Atypical lipomatous tumor/well-differentiated liposarcoma of the extremity and trunk wall: Importance of histological subtype with treatment recommendations
- Cite this article as:
- Kooby, D.A., Antonescu, C.R., Brennan, M.F. et al. Annals of Surgical Oncology (2004) 11: 78. doi:10.1007/BF02524350
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This study defines the behavior and classification of atypical lipomatous tumors (ALT) and well-differentiated liposarcomas (WDLS) of the extremity and trunk.
A total of 91 well-differentiated lipomatous tumors of the extremity and trunk were identified from a soft tissue tumor database between July 1982 and June 2001. A soft tissue pathologist, blinded to prior diagnosis and clinical outcome, reviewed histology. Those composed predominantly of mature adipose tissue with scattered atypical stromal cells and scant lipoblasts or fibrosis were ALTs. Tumors with lipoblast but <25% fibrosis were termed lipoma-like WDLS, and those with >-25% fibrosis were identified as sclerosing WDLS. Clinical factors were analyzed to assess effects on local recurrence-free survival (LRFS).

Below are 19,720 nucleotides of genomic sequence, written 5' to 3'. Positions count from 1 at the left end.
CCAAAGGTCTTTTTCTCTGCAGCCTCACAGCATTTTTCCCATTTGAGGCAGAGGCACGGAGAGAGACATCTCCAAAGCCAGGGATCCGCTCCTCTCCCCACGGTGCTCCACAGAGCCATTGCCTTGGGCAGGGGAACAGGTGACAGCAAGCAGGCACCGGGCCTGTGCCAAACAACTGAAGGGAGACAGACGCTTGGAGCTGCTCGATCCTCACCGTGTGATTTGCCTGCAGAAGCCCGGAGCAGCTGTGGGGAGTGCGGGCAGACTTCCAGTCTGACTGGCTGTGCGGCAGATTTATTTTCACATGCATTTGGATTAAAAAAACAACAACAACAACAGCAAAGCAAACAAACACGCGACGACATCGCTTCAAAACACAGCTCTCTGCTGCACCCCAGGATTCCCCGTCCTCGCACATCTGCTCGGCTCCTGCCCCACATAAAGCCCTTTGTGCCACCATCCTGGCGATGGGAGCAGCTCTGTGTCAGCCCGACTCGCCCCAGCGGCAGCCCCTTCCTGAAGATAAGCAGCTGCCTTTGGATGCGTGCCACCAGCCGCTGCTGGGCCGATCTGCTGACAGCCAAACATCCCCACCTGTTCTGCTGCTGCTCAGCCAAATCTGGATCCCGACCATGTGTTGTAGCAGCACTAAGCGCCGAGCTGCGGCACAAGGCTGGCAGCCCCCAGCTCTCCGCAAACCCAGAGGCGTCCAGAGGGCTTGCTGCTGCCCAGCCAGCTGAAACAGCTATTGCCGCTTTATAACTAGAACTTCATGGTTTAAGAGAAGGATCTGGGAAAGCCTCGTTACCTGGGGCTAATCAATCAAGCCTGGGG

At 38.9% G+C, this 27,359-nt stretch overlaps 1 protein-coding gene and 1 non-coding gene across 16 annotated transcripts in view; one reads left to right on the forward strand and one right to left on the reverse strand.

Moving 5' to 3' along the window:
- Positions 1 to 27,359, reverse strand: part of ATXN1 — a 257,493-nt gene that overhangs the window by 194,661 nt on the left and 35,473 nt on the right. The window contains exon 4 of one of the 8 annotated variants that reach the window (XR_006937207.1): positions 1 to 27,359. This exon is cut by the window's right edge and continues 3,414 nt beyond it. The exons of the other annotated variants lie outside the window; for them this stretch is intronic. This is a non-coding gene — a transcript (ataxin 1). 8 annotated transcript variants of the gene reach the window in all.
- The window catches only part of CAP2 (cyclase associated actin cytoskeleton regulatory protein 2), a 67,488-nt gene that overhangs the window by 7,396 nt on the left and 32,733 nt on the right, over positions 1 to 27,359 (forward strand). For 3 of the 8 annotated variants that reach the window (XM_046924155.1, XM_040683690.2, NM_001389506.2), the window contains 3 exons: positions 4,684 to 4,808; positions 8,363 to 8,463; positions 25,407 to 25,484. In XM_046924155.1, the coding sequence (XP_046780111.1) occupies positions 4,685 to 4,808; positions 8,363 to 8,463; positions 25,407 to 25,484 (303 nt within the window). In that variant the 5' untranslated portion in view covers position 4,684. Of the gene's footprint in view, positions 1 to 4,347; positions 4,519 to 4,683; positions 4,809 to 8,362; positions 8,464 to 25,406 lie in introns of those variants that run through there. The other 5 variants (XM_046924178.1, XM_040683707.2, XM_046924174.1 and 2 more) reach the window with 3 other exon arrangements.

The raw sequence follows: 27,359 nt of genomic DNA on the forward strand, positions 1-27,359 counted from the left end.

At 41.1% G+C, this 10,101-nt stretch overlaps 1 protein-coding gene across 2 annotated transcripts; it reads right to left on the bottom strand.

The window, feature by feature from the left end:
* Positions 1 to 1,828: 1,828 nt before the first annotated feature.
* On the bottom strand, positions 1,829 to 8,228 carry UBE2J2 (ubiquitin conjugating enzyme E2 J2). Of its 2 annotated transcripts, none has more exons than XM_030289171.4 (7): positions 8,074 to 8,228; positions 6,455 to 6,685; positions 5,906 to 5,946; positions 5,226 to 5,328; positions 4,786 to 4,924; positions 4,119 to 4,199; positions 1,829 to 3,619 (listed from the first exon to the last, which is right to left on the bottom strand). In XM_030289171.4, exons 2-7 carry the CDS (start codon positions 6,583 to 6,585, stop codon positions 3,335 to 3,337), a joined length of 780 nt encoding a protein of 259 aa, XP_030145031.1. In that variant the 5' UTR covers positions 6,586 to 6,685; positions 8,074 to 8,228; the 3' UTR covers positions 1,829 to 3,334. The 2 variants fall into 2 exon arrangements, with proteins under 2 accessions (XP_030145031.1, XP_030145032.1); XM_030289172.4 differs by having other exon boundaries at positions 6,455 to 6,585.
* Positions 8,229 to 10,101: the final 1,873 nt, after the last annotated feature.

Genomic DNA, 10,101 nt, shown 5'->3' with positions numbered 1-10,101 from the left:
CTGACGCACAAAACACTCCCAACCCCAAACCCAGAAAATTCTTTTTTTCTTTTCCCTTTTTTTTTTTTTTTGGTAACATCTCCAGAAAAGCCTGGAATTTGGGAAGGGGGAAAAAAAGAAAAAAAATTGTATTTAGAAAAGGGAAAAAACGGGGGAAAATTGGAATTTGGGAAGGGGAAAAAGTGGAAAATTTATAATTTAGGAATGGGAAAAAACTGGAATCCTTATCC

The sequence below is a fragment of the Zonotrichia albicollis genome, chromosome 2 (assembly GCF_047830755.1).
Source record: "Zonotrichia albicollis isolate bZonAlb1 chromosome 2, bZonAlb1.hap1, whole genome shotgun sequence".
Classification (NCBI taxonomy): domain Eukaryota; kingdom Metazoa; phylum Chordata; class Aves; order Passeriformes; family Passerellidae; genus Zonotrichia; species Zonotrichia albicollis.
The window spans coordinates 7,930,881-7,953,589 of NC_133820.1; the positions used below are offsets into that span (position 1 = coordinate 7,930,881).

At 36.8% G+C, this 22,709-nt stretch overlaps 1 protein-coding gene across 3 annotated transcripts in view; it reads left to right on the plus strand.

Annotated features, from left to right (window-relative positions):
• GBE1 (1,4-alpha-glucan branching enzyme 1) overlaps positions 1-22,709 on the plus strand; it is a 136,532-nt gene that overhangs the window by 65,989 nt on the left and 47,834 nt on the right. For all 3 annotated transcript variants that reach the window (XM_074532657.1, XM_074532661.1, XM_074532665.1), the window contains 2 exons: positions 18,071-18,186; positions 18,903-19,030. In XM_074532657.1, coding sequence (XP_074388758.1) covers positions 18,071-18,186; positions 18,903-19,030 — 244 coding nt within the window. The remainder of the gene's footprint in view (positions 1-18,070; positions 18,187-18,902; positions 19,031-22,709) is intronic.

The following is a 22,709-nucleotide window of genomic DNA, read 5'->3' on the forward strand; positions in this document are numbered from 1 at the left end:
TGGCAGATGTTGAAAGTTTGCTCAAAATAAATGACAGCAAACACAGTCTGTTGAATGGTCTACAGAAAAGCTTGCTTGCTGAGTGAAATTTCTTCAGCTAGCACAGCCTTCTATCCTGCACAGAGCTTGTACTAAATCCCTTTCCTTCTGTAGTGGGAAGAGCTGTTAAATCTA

Histological review identified 34 ALTs and 57 WDLSs. Of the WDLSs, 29 were lipoma-like and 28 were sclerosing. Five-year and 10-year LRFS were 100%±0% and 78%±9%, respectively. Factors evaluated were age, sex, tumor site, tumor size, histology, presentation status, margin status, and adjuvant radiotherapy. Positive resection margins and sclerosing histology were associated with reduced LRFS. Dedifferentiation was observed in three tumors (3%)
Lipoma-like WDLSs and ALTs share similar histological features and favorable behavior. Margin-positive sclerosing WDLSs have a 10-year LRFS of only 17% and should undergo function-preserving re-excision when possible, or adjuvant radiotherapy.